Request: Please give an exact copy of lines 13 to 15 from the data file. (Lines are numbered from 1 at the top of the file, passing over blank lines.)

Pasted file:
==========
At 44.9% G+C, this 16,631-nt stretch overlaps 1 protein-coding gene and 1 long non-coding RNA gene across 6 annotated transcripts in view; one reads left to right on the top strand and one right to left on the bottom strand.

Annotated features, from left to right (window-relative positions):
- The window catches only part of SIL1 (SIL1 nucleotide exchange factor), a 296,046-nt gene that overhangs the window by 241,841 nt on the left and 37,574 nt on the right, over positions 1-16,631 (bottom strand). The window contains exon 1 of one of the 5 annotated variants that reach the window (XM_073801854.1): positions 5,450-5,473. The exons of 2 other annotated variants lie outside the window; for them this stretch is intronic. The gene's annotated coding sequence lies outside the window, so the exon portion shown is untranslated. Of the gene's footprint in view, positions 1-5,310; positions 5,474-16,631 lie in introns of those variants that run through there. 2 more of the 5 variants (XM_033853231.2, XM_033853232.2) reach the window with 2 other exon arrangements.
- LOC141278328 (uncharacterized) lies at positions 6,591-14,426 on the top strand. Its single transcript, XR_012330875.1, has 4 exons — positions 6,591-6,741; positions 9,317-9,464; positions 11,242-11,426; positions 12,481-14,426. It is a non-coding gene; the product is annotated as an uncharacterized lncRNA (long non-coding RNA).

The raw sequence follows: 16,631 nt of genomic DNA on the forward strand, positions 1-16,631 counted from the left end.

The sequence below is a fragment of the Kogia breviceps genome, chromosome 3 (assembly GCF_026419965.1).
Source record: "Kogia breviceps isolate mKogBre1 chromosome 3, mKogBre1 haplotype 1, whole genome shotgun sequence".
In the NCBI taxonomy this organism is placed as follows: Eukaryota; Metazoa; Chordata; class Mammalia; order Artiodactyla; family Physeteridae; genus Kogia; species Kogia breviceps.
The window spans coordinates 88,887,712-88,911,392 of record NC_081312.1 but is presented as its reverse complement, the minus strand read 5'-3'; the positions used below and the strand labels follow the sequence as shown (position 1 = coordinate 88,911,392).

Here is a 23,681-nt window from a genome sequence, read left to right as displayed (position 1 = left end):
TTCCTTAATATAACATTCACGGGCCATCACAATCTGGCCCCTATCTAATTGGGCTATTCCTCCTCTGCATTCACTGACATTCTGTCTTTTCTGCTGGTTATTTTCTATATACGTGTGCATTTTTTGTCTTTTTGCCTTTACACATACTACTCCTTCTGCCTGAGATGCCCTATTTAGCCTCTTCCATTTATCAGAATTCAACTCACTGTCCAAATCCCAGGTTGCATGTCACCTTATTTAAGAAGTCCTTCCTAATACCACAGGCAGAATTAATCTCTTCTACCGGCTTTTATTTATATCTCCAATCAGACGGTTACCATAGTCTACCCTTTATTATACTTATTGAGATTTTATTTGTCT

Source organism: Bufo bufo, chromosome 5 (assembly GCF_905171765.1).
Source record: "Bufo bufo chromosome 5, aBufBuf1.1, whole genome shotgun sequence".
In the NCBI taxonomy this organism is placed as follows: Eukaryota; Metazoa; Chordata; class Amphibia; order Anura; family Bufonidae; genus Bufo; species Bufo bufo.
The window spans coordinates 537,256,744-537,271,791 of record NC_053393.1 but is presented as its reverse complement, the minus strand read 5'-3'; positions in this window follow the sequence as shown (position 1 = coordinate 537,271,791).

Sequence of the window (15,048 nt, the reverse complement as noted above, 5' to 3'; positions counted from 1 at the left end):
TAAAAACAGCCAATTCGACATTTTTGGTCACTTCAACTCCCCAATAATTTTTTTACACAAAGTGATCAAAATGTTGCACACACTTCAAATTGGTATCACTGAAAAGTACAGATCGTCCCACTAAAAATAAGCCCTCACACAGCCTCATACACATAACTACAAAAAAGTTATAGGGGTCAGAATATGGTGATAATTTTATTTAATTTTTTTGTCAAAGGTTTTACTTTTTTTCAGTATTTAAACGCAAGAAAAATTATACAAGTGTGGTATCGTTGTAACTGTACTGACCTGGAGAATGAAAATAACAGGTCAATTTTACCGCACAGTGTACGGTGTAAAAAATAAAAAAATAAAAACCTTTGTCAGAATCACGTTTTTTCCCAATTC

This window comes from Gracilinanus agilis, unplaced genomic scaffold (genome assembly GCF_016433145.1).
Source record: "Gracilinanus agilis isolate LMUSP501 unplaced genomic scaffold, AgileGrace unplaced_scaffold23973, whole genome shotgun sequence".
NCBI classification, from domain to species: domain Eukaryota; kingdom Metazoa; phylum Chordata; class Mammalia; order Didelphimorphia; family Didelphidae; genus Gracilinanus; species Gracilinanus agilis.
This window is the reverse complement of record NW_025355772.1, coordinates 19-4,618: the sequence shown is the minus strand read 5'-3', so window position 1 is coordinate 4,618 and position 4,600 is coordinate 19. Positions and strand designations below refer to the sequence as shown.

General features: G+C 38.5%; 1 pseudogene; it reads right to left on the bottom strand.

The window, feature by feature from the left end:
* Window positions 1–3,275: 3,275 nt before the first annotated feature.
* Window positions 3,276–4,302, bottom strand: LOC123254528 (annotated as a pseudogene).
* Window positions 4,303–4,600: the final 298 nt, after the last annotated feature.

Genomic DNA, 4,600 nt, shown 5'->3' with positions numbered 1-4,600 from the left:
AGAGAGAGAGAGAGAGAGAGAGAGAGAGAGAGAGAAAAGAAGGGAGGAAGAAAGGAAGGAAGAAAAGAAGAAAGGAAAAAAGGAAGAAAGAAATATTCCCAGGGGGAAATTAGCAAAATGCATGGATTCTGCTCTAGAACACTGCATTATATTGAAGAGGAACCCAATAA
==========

Source record: "Bufo bufo chromosome 5, aBufBuf1.1, whole genome shotgun sequence".
In the NCBI taxonomy this organism is placed as follows: Eukaryota; Metazoa; Chordata; class Amphibia; order Anura; family Bufonidae; genus Bufo; species Bufo bufo.
The window spans coordinates 537,256,744-537,271,791 of record NC_053393.1 but is presented as its reverse complement, the minus strand read 5'-3'; positions in this window follow the sequence as shown (position 1 = coordinate 537,271,791).